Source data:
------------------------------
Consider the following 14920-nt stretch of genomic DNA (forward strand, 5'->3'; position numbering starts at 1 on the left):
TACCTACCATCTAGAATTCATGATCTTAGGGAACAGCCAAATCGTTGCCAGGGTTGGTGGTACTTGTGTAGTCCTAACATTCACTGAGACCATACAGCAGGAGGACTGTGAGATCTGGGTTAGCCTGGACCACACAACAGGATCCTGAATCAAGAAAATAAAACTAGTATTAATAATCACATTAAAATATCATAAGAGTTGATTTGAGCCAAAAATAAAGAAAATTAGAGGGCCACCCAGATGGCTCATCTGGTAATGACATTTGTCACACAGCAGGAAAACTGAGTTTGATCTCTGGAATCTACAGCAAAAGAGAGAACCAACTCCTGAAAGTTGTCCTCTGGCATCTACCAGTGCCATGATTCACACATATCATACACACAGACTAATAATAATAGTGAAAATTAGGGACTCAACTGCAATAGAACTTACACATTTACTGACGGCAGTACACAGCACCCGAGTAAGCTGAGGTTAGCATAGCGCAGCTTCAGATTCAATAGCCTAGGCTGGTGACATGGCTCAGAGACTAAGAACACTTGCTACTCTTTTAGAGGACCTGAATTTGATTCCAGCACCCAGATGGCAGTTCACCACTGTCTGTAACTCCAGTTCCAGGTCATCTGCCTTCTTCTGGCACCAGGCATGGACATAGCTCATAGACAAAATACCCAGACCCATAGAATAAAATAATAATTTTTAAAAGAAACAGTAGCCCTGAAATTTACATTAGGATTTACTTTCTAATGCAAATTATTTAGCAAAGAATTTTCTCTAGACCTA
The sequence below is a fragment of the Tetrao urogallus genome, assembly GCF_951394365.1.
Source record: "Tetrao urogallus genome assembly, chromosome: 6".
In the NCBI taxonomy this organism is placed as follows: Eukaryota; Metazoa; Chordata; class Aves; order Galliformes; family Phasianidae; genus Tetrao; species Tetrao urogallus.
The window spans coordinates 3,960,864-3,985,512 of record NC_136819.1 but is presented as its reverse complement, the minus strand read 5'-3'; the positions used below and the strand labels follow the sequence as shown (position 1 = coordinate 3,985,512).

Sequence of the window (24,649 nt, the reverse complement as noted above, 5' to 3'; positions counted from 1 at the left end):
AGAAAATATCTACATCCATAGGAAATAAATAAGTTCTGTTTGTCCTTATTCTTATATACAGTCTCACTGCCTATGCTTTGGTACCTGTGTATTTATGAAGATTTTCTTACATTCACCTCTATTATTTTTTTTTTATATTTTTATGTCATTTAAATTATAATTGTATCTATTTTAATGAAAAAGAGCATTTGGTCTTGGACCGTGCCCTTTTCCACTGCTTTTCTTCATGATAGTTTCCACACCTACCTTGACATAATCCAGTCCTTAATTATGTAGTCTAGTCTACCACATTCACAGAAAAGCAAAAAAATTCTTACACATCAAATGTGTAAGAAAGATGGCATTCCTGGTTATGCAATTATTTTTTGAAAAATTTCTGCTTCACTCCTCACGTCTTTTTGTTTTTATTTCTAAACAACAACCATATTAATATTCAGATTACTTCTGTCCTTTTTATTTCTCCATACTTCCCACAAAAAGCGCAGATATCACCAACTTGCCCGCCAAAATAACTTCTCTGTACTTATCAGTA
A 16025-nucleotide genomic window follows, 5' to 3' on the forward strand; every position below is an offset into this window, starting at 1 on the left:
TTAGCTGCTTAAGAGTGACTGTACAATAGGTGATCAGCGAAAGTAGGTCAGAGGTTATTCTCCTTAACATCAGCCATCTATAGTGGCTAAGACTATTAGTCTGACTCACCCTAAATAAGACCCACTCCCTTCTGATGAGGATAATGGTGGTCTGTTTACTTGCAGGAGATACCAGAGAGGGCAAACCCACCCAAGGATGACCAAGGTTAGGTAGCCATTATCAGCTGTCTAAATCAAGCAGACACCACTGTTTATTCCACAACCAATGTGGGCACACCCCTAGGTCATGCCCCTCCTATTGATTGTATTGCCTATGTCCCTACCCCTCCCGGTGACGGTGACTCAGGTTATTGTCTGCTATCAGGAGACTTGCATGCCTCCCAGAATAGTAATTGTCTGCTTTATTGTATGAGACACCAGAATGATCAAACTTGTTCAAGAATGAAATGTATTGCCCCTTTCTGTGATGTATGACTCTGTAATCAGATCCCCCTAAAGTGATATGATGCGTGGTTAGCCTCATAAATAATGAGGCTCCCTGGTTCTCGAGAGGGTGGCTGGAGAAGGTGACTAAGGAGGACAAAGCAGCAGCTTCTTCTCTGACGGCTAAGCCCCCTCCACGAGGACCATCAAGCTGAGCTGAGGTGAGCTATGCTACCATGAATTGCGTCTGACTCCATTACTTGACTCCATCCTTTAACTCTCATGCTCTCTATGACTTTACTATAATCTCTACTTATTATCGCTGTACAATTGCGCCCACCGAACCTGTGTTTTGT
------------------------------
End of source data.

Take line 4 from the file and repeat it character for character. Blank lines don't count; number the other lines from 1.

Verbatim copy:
Source record: "Tetrao urogallus genome assembly, chromosome: 6".